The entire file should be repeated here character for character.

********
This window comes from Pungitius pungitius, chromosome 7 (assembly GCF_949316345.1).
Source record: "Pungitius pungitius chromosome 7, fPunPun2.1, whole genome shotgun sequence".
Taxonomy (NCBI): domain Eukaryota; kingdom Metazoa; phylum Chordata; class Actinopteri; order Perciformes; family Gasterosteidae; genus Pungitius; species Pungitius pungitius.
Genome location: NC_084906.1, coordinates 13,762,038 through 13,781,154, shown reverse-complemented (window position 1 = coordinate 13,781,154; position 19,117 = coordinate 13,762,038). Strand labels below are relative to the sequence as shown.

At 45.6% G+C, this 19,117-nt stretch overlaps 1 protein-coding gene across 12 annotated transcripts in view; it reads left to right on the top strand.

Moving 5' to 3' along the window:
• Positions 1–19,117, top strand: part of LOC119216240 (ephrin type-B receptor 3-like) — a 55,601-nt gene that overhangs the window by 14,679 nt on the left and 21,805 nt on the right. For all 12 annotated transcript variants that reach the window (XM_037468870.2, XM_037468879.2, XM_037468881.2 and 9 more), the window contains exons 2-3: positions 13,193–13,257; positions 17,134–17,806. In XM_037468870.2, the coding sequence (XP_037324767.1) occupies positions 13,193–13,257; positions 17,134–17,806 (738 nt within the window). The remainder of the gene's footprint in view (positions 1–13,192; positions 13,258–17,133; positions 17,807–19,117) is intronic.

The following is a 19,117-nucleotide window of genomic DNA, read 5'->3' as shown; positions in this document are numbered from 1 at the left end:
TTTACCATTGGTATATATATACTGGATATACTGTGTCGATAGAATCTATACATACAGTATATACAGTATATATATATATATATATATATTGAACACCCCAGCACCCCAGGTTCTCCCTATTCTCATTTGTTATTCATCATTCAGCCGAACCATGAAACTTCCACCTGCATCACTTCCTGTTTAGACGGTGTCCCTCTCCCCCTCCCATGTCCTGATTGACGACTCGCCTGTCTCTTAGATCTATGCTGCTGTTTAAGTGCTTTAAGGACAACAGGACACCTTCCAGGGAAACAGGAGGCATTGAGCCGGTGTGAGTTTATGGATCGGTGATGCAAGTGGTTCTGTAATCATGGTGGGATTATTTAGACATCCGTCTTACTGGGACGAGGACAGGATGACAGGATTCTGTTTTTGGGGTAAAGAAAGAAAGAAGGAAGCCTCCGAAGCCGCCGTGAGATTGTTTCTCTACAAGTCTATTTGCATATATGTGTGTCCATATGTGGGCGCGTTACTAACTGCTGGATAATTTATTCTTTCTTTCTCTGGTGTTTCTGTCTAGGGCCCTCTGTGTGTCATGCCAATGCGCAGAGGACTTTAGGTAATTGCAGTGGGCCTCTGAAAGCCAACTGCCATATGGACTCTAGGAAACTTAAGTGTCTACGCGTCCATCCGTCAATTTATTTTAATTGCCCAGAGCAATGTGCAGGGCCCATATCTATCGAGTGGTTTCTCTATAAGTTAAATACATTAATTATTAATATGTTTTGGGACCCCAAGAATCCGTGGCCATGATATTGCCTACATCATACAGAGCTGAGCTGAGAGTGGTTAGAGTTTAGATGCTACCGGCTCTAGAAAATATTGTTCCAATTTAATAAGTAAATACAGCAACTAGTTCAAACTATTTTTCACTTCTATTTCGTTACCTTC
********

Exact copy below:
This window comes from Pungitius pungitius, chromosome 7 (assembly GCF_949316345.1).
Source record: "Pungitius pungitius chromosome 7, fPunPun2.1, whole genome shotgun sequence".
Taxonomy (NCBI): domain Eukaryota; kingdom Metazoa; phylum Chordata; class Actinopteri; order Perciformes; family Gasterosteidae; genus Pungitius; species Pungitius pungitius.
Genome location: NC_084906.1, coordinates 13,762,038 through 13,781,154, shown reverse-complemented (window position 1 = coordinate 13,781,154; position 19,117 = coordinate 13,762,038). Strand labels below are relative to the sequence as shown.

At 45.6% G+C, this 19,117-nt stretch overlaps 1 protein-coding gene across 12 annotated transcripts in view; it reads left to right on the top strand.

Moving 5' to 3' along the window:
• Positions 1–19,117, top strand: part of LOC119216240 (ephrin type-B receptor 3-like) — a 55,601-nt gene that overhangs the window by 14,679 nt on the left and 21,805 nt on the right. For all 12 annotated transcript variants that reach the window (XM_037468870.2, XM_037468879.2, XM_037468881.2 and 9 more), the window contains exons 2-3: positions 13,193–13,257; positions 17,134–17,806. In XM_037468870.2, the coding sequence (XP_037324767.1) occupies positions 13,193–13,257; positions 17,134–17,806 (738 nt within the window). The remainder of the gene's footprint in view (positions 1–13,192; positions 13,258–17,133; positions 17,807–19,117) is intronic.

The following is a 19,117-nucleotide window of genomic DNA, read 5'->3' as shown; positions in this document are numbered from 1 at the left end:
TTTACCATTGGTATATATATACTGGATATACTGTGTCGATAGAATCTATACATACAGTATATACAGTATATATATATATATATATATATTGAACACCCCAGCACCCCAGGTTCTCCCTATTCTCATTTGTTATTCATCATTCAGCCGAACCATGAAACTTCCACCTGCATCACTTCCTGTTTAGACGGTGTCCCTCTCCCCCTCCCATGTCCTGATTGACGACTCGCCTGTCTCTTAGATCTATGCTGCTGTTTAAGTGCTTTAAGGACAACAGGACACCTTCCAGGGAAACAGGAGGCATTGAGCCGGTGTGAGTTTATGGATCGGTGATGCAAGTGGTTCTGTAATCATGGTGGGATTATTTAGACATCCGTCTTACTGGGACGAGGACAGGATGACAGGATTCTGTTTTTGGGGTAAAGAAAGAAAGAAGGAAGCCTCCGAAGCCGCCGTGAGATTGTTTCTCTACAAGTCTATTTGCATATATGTGTGTCCATATGTGGGCGCGTTACTAACTGCTGGATAATTTATTCTTTCTTTCTCTGGTGTTTCTGTCTAGGGCCCTCTGTGTGTCATGCCAATGCGCAGAGGACTTTAGGTAATTGCAGTGGGCCTCTGAAAGCCAACTGCCATATGGACTCTAGGAAACTTAAGTGTCTACGCGTCCATCCGTCAATTTATTTTAATTGCCCAGAGCAATGTGCAGGGCCCATATCTATCGAGTGGTTTCTCTATAAGTTAAATACATTAATTATTAATATGTTTTGGGACCCCAAGAATCCGTGGCCATGATATTGCCTACATCATACAGAGCTGAGCTGAGAGTGGTTAGAGTTTAGATGCTACCGGCTCTAGAAAATATTGTTCCAATTTAATAAGTAAATACAGCAACTAGTTCAAACTATTTTTCACTTCTATTTCGTTACCTTC